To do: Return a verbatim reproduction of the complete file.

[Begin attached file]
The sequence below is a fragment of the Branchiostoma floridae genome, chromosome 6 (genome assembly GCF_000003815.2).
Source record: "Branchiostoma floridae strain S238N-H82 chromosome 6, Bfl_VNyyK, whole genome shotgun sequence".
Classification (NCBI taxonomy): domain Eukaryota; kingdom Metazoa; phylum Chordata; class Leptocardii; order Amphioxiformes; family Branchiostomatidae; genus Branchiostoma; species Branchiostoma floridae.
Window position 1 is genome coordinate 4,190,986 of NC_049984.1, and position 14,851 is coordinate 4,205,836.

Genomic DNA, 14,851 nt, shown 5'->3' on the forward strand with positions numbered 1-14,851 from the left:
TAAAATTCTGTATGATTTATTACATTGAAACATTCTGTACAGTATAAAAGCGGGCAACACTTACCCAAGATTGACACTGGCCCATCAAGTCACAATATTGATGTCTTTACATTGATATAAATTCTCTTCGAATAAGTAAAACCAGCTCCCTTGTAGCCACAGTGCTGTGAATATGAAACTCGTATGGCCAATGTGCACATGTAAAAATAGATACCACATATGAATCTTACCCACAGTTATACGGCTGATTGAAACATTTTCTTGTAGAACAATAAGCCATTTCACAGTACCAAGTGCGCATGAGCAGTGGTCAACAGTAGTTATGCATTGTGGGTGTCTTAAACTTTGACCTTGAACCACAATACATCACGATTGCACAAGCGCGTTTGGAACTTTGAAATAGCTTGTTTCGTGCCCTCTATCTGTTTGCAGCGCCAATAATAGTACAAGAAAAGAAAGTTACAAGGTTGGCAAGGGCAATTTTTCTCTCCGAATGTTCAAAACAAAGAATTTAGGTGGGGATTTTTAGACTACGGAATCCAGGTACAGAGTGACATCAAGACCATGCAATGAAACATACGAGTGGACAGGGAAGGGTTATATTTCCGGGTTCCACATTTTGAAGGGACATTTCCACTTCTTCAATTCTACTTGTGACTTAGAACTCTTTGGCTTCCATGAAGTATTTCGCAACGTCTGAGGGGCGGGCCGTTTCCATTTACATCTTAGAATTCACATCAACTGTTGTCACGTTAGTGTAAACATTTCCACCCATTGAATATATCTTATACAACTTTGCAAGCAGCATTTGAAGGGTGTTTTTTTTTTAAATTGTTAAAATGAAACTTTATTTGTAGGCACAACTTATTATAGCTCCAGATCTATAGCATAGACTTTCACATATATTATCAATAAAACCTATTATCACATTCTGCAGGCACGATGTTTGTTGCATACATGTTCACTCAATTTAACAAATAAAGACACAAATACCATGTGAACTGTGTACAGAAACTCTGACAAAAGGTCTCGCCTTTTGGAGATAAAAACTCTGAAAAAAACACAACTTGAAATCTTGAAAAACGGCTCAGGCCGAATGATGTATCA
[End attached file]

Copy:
The sequence below is a fragment of the Branchiostoma floridae genome, chromosome 6 (genome assembly GCF_000003815.2).
Source record: "Branchiostoma floridae strain S238N-H82 chromosome 6, Bfl_VNyyK, whole genome shotgun sequence".
Classification (NCBI taxonomy): domain Eukaryota; kingdom Metazoa; phylum Chordata; class Leptocardii; order Amphioxiformes; family Branchiostomatidae; genus Branchiostoma; species Branchiostoma floridae.
Window position 1 is genome coordinate 4,190,986 of NC_049984.1, and position 14,851 is coordinate 4,205,836.

Genomic DNA, 14,851 nt, shown 5'->3' on the forward strand with positions numbered 1-14,851 from the left:
TAAAATTCTGTATGATTTATTACATTGAAACATTCTGTACAGTATAAAAGCGGGCAACACTTACCCAAGATTGACACTGGCCCATCAAGTCACAATATTGATGTCTTTACATTGATATAAATTCTCTTCGAATAAGTAAAACCAGCTCCCTTGTAGCCACAGTGCTGTGAATATGAAACTCGTATGGCCAATGTGCACATGTAAAAATAGATACCACATATGAATCTTACCCACAGTTATACGGCTGATTGAAACATTTTCTTGTAGAACAATAAGCCATTTCACAGTACCAAGTGCGCATGAGCAGTGGTCAACAGTAGTTATGCATTGTGGGTGTCTTAAACTTTGACCTTGAACCACAATACATCACGATTGCACAAGCGCGTTTGGAACTTTGAAATAGCTTGTTTCGTGCCCTCTATCTGTTTGCAGCGCCAATAATAGTACAAGAAAAGAAAGTTACAAGGTTGGCAAGGGCAATTTTTCTCTCCGAATGTTCAAAACAAAGAATTTAGGTGGGGATTTTTAGACTACGGAATCCAGGTACAGAGTGACATCAAGACCATGCAATGAAACATACGAGTGGACAGGGAAGGGTTATATTTCCGGGTTCCACATTTTGAAGGGACATTTCCACTTCTTCAATTCTACTTGTGACTTAGAACTCTTTGGCTTCCATGAAGTATTTCGCAACGTCTGAGGGGCGGGCCGTTTCCATTTACATCTTAGAATTCACATCAACTGTTGTCACGTTAGTGTAAACATTTCCACCCATTGAATATATCTTATACAACTTTGCAAGCAGCATTTGAAGGGTGTTTTTTTTTTAAATTGTTAAAATGAAACTTTATTTGTAGGCACAACTTATTATAGCTCCAGATCTATAGCATAGACTTTCACATATATTATCAATAAAACCTATTATCACATTCTGCAGGCACGATGTTTGTTGCATACATGTTCACTCAATTTAACAAATAAAGACACAAATACCATGTGAACTGTGTACAGAAACTCTGACAAAAGGTCTCGCCTTTTGGAGATAAAAACTCTGAAAAAAACACAACTTGAAATCTTGAAAAACGGCTCAGGCCGAATGATGTATCA